A computer does not think very well and although a computer can count the number of words or occurrences of a given word in a document instantly, it cannot tell you any kind of summary or opinion of what the story is about. Creating content has to be done by humans, unless you just want to apply certain pseudo random calculations of existing data. Creating data is as hard on computers as doing so by hand. But computers are even better at another thing: copying data. One of the best things about the virtual world is that perfect copies can be made, of the virtual representation of input and processed data.
The Same Laws Apply to Computers
All the data on the Internet is in a very specific location, on a given computer at any time, so laws don't need to be re-invented for computers. If someone violates a law with computers, the jurisdiction that applies is obvious, because it is the one in which the data resides. Whenever someone views data, it is downloaded to their computer and whenever you transfer data, from one computer to another, a copy of the data is made. This means that distributing data, by posting it online, is the same as stealing, because more copies are made, every time someone downloads the file.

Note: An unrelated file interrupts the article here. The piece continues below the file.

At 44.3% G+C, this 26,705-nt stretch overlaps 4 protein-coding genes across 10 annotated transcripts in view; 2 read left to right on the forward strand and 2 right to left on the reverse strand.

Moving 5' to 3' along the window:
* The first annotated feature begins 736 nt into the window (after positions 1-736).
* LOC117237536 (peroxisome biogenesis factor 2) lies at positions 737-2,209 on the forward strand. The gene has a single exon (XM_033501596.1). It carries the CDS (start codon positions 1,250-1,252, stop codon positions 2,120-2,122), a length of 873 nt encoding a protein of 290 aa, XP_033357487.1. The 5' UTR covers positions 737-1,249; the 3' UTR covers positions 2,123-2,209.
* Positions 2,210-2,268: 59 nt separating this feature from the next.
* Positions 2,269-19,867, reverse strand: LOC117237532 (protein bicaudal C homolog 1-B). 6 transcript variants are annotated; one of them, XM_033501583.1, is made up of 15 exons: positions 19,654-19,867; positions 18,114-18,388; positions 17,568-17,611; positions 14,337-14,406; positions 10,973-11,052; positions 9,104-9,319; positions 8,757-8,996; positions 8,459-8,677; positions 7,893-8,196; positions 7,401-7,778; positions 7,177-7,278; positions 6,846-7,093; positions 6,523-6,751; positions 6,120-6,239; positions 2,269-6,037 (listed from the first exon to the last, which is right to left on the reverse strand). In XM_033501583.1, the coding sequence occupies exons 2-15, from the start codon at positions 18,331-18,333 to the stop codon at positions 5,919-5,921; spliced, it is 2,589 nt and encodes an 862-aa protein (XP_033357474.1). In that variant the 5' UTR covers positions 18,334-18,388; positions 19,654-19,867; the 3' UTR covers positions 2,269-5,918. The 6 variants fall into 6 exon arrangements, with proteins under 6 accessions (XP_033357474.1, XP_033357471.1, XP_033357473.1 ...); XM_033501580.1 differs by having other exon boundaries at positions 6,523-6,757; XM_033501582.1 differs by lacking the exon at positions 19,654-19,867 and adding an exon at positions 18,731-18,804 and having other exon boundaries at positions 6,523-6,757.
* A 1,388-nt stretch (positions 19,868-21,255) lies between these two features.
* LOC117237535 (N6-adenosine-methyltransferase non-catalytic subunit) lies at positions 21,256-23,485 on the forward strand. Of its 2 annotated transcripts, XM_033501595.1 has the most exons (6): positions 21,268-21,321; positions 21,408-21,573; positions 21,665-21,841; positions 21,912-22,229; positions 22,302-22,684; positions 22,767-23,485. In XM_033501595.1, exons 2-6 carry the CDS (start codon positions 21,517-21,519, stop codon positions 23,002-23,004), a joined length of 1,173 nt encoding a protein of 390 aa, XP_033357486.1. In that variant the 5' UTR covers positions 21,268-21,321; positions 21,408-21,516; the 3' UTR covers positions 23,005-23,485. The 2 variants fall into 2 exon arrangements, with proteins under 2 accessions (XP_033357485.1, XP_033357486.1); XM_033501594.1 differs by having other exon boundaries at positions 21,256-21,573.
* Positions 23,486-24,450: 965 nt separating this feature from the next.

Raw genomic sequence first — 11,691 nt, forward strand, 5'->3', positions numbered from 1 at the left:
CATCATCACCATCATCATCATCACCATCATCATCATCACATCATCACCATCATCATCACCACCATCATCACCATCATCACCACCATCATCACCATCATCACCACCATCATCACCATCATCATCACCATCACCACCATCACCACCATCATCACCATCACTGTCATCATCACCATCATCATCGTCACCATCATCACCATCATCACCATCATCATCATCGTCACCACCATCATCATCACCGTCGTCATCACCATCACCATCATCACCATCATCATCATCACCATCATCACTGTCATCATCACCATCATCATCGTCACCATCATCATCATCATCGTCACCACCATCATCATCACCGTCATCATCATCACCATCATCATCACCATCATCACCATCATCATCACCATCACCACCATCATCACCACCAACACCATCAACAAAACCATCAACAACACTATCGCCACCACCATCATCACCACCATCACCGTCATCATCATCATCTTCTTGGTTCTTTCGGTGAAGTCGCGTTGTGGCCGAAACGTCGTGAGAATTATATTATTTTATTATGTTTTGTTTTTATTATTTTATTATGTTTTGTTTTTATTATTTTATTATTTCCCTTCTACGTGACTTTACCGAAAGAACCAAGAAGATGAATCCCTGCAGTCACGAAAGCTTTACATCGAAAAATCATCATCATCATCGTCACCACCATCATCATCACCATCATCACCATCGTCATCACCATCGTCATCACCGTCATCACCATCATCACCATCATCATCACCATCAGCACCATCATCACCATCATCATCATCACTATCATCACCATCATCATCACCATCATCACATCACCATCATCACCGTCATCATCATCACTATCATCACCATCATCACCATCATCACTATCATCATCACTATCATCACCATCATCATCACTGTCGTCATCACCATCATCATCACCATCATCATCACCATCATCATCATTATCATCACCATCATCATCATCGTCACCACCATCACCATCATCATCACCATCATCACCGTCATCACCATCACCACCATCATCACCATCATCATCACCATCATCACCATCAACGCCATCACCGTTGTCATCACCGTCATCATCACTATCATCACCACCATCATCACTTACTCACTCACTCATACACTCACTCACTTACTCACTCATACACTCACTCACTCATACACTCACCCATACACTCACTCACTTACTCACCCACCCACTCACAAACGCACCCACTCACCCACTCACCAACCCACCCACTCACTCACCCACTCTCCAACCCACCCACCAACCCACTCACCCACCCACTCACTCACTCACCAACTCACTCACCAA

Illegally Downloading or Uploading Files is Stealing
Just like with a book, you can do whatever you want, with your copy of the data, that you acquired legally, but you are not permitted to reproduce it, without permission. People seem to think it is ok to copy digital information without permission, but would never take a book, photocopy, it and give away or sell those copies. Some people also justify data theft, because they think that it costs too much money, but most people would not go into a store and steal some food, because they think that the price is too high. The main reason why people steal data online is because they think they are anonymous and that it is easy to do.